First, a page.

Following the celebration of the five-year anniversary of the Paris climate conference (COP21) in December 2020, Europe stands out as one of the leaders in developing policies that support the goals of the Paris Agreement, providing frameworks for companies and investors alike to redirect capital flows toward environmentally sustainable activities, as well as various mechanisms to alleviate the social impact of the transition to a greener economy.
Continue Reading Progress Since Paris: Sustainable Policy in Europe in 2020 and Beyond

For companies and boards managing crises or cross-border matters, the COVID-19 pandemic has brought unprecedented challenges that in many ways fundamentally change how we think of crisis management. However, managing through COVID- 19 has illustrated the importance of many of the fundamentals that underpin good crisis planning and management in any environment: preparedness, transparency, engagement with regulators, clear and timely communications and proactivity.
Continue Reading Crisis Management in Unprecedented Times

Over a year ago, on December 29, 2019, the Sustainable Finance Disclosure Regulation entered into force. Just a few months remain before key provisions begin to apply and asset/fund managers and other financial services firms should not delay in preparing for new disclosure requirements.

The SFDR requires European financial firms to consider how sustainability risks

On October 26, 2020, the European Commission launched a public consultation on a possible EU-level regulatory initiative dedicated to sustainable corporate governance. The consultation is open to a wide range of possible stakeholders incorporated or having activities in the EU until February 8, 2021.

The initiative is proposed further to Action 10 of the European

The EU Taxonomy Regulation, which entered into force on 12 July 2020, introduces an EU-wide taxonomy (or combined glossary and classification system) of environmentally sustainable activities, as well as new disclosure requirements for certain financial services firms and large public interest entities.

In short, the Taxonomy Regulation is intended to provide certain businesses and investors

The 2020 ‘perfect storm’ of global economic fallout caused by the COVID-19 pandemic, renewed global political focus on the Black Lives Matter movement and the workers of the gig economy, plus the pall of smoke from unprecedented wildfires on five continents, is reinvigorating scrutiny from consumers, regulators and employees on ecological and social sustainability considerations,

On June 1, 2020, the Criminal Division of the U.S. Department of Justice (the “Department”) released revisions to its guidance regarding the Evaluation of Corporate Compliance Programs, which the Department uses in assessing the “adequacy and effectiveness” of a company’s compliance program in connection with any decision to charge or resolve a criminal investigation, including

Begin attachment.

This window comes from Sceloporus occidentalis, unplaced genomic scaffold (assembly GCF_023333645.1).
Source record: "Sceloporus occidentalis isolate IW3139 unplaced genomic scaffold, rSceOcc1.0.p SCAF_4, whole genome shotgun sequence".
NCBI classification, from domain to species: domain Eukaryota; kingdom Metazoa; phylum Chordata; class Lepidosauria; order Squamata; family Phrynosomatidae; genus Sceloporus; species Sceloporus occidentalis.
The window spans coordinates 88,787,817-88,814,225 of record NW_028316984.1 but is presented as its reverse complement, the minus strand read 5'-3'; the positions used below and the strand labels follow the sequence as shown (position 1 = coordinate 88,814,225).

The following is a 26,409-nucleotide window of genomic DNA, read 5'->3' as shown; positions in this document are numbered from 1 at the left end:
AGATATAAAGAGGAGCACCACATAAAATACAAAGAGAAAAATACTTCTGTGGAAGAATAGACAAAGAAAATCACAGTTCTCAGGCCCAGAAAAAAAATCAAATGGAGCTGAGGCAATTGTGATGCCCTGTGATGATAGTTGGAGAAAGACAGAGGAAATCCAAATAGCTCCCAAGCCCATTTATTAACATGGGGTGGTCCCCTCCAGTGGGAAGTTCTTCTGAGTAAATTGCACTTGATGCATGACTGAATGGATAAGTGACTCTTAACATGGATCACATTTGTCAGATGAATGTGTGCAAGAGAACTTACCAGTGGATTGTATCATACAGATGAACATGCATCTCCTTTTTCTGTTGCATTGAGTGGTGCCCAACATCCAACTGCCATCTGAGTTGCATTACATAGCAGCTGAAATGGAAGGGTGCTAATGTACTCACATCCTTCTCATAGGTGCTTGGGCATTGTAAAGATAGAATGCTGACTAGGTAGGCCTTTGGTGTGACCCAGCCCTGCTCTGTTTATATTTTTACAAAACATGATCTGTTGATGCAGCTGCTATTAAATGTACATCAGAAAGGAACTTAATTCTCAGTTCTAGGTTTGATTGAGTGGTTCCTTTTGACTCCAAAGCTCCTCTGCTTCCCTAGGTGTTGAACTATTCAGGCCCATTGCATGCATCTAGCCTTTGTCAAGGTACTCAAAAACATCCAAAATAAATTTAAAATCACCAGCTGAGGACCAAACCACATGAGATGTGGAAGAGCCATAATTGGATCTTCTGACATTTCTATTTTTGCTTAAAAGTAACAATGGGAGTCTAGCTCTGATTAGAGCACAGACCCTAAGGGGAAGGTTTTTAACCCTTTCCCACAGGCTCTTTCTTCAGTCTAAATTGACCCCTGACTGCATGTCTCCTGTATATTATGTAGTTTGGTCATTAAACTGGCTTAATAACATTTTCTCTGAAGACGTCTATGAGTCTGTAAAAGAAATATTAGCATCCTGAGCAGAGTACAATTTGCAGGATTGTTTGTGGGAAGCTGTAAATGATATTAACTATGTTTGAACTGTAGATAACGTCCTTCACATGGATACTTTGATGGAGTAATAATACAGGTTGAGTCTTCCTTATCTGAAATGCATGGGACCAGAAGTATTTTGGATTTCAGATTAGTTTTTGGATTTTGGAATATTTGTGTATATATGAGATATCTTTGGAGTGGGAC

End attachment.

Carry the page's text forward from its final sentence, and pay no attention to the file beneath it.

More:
Even before the COVID-19 pandemic, the German Federal Ministry of Economics and Energy (Bundesministerium für Wirtschaft und EnergieBMWi), led by federal minister Peter Altmaier, announced a major revision of Germany’s foreign direct investment control regime (FDI Regime) to come into force in 2020, in what would become the third amendment of the FDI Regime since 2017. This announcement was made as part of the introduction of the BMWi’s “National Industry Strategy 2030”. The aim of this new industrial policy is to “protect and regain Germany’s commercial and technical expertise, competitiveness and industrial leadership at national, European and global level”.

Continue Reading Changes to the German Foreign Direct Investment Control Regime Take Shape Amid the COVID-19 Crisis

The COVID-19 pandemic is likely a watershed moment for the traditional structure of America’s business workforce.  Although there is much uncertainty and opaqueness about the future, it seems clear that in the short term “remote” work arrangements – remote from large commercial office complexes and from concentrated city centers – will become more common for a substantial part of the workforce.

In the medium and longer terms, the pandemic may also support trends toward a more gig-based workforce in sectors of the labor market that are not currently significantly gig-based, specifically for workers in white-collar, business service industries.  We lay out below a few of the reasons to anticipate that result and briefly explore the principal legal implications for business.  As virtually all companies are considering the impact of the pandemic on their businesses, and specifically the cost-saving potential tied to remote work where feasible, they should take the opportunity now to also consider the possibility that gig-based workforce trends will impact them and how the steps they take in the short term may influence any such impact.  For many public companies, the trends and issues discussed below fall under the umbrella of human capital management strategy, as to which the board of directors may be expected to exercise oversight.[1]
Continue Reading The Gig is Up? COVID-19 & Remote Work Trend Toward Growth in Gig Labor*

This is an updated version of our prior post to address Governor Cuomo’s most recent Executive Orders.

In response to the COVID-19 pandemic, Governor Cuomo declared a disaster emergency and ceased operation of all non-essential businesses in New York state with the March 7 Executive Order 202 and its successor Executive Orders.  In particular, the March 20th Executive Order 202.8 provided temporary suspension of several state law regulatory requirements, including with respect to shareholder meetings of New York corporations.
Continue Reading UPDATE: Cuomo Executive Order Gives New York Corporations Relief on Physical Annual Meetings